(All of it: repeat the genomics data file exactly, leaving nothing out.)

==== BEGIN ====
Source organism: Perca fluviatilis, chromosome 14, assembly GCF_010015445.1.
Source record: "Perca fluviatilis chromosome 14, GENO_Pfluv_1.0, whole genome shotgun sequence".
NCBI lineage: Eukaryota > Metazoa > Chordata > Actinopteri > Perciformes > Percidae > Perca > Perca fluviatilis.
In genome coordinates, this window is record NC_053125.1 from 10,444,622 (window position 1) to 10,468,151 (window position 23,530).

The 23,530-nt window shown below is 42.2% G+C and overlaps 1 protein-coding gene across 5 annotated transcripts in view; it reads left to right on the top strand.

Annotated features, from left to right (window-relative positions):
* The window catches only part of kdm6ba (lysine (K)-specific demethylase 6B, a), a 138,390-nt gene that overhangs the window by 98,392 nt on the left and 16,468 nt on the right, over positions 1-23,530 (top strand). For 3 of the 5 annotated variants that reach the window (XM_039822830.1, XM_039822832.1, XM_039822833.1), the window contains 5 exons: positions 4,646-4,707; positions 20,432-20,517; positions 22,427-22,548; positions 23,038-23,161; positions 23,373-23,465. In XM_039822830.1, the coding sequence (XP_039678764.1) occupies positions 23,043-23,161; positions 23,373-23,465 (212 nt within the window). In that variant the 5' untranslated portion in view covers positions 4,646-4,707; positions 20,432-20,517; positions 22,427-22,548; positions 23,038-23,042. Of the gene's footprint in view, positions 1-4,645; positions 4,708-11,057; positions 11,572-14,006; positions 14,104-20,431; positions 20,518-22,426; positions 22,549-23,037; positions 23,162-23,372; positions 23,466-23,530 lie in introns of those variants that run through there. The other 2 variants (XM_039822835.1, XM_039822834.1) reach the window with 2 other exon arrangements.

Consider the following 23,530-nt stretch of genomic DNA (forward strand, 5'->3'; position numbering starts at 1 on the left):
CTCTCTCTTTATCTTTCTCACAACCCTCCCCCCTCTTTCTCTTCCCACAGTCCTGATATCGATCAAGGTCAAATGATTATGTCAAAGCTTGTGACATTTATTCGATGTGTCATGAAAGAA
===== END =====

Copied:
Source organism: Perca fluviatilis, chromosome 14, assembly GCF_010015445.1.
Source record: "Perca fluviatilis chromosome 14, GENO_Pfluv_1.0, whole genome shotgun sequence".
NCBI lineage: Eukaryota > Metazoa > Chordata > Actinopteri > Perciformes > Percidae > Perca > Perca fluviatilis.
In genome coordinates, this window is record NC_053125.1 from 10,444,622 (window position 1) to 10,468,151 (window position 23,530).

The 23,530-nt window shown below is 42.2% G+C and overlaps 1 protein-coding gene across 5 annotated transcripts in view; it reads left to right on the top strand.

Annotated features, from left to right (window-relative positions):
* The window catches only part of kdm6ba (lysine (K)-specific demethylase 6B, a), a 138,390-nt gene that overhangs the window by 98,392 nt on the left and 16,468 nt on the right, over positions 1-23,530 (top strand). For 3 of the 5 annotated variants that reach the window (XM_039822830.1, XM_039822832.1, XM_039822833.1), the window contains 5 exons: positions 4,646-4,707; positions 20,432-20,517; positions 22,427-22,548; positions 23,038-23,161; positions 23,373-23,465. In XM_039822830.1, the coding sequence (XP_039678764.1) occupies positions 23,043-23,161; positions 23,373-23,465 (212 nt within the window). In that variant the 5' untranslated portion in view covers positions 4,646-4,707; positions 20,432-20,517; positions 22,427-22,548; positions 23,038-23,042. Of the gene's footprint in view, positions 1-4,645; positions 4,708-11,057; positions 11,572-14,006; positions 14,104-20,431; positions 20,518-22,426; positions 22,549-23,037; positions 23,162-23,372; positions 23,466-23,530 lie in introns of those variants that run through there. The other 2 variants (XM_039822835.1, XM_039822834.1) reach the window with 2 other exon arrangements.

Consider the following 23,530-nt stretch of genomic DNA (forward strand, 5'->3'; position numbering starts at 1 on the left):
CTCTCTCTTTATCTTTCTCACAACCCTCCCCCCTCTTTCTCTTCCCACAGTCCTGATATCGATCAAGGTCAAATGATTATGTCAAAGCTTGTGACATTTATTCGATGTGTCATGAAAGAA